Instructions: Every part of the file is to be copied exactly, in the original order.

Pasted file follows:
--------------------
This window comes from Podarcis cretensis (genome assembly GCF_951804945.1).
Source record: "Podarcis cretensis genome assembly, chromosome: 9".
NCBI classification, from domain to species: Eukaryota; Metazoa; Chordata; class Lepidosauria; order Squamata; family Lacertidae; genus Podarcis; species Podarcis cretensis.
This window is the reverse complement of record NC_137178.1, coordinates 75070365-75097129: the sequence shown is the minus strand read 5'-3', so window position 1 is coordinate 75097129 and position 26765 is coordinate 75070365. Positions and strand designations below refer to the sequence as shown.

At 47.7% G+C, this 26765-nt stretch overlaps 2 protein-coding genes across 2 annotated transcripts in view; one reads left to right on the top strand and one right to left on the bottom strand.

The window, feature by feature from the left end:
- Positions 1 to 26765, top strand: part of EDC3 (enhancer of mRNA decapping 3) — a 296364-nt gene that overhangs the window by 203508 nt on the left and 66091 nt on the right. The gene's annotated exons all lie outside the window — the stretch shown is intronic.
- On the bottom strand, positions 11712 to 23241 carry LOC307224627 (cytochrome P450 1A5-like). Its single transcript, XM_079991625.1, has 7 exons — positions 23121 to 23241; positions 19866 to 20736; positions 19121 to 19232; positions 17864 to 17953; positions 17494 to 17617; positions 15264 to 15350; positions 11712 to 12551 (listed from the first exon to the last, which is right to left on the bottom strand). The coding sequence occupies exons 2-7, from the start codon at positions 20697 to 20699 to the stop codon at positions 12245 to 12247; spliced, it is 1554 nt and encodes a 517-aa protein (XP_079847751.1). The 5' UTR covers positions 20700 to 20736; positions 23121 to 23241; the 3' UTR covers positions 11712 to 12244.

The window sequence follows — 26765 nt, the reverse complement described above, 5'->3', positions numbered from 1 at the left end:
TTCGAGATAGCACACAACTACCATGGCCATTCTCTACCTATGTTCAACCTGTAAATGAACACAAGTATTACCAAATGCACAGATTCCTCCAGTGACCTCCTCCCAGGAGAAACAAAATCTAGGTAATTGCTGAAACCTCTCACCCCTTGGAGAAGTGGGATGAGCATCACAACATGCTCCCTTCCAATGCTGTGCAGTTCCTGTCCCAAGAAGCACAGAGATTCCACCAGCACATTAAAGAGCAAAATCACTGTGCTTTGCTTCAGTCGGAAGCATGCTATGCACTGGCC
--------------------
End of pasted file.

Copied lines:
This window comes from Podarcis cretensis (genome assembly GCF_951804945.1).
Source record: "Podarcis cretensis genome assembly, chromosome: 9".
NCBI classification, from domain to species: Eukaryota; Metazoa; Chordata; class Lepidosauria; order Squamata; family Lacertidae; genus Podarcis; species Podarcis cretensis.
This window is the reverse complement of record NC_137178.1, coordinates 75070365-75097129: the sequence shown is the minus strand read 5'-3', so window position 1 is coordinate 75097129 and position 26765 is coordinate 75070365. Positions and strand designations below refer to the sequence as shown.

At 47.7% G+C, this 26765-nt stretch overlaps 2 protein-coding genes across 2 annotated transcripts in view; one reads left to right on the top strand and one right to left on the bottom strand.

The window, feature by feature from the left end:
- Positions 1 to 26765, top strand: part of EDC3 (enhancer of mRNA decapping 3) — a 296364-nt gene that overhangs the window by 203508 nt on the left and 66091 nt on the right. The gene's annotated exons all lie outside the window — the stretch shown is intronic.
- On the bottom strand, positions 11712 to 23241 carry LOC307224627 (cytochrome P450 1A5-like). Its single transcript, XM_079991625.1, has 7 exons — positions 23121 to 23241; positions 19866 to 20736; positions 19121 to 19232; positions 17864 to 17953; positions 17494 to 17617; positions 15264 to 15350; positions 11712 to 12551 (listed from the first exon to the last, which is right to left on the bottom strand). The coding sequence occupies exons 2-7, from the start codon at positions 20697 to 20699 to the stop codon at positions 12245 to 12247; spliced, it is 1554 nt and encodes a 517-aa protein (XP_079847751.1). The 5' UTR covers positions 20700 to 20736; positions 23121 to 23241; the 3' UTR covers positions 11712 to 12244.

The window sequence follows — 26765 nt, the reverse complement described above, 5'->3', positions numbered from 1 at the left end:
TTCGAGATAGCACACAACTACCATGGCCATTCTCTACCTATGTTCAACCTGTAAATGAACACAAGTATTACCAAATGCACAGATTCCTCCAGTGACCTCCTCCCAGGAGAAACAAAATCTAGGTAATTGCTGAAACCTCTCACCCCTTGGAGAAGTGGGATGAGCATCACAACATGCTCCCTTCCAATGCTGTGCAGTTCCTGTCCCAAGAAGCACAGAGATTCCACCAGCACATTAAAGAGCAAAATCACTGTGCTTTGCTTCAGTCGGAAGCATGCTATGCACTGGCC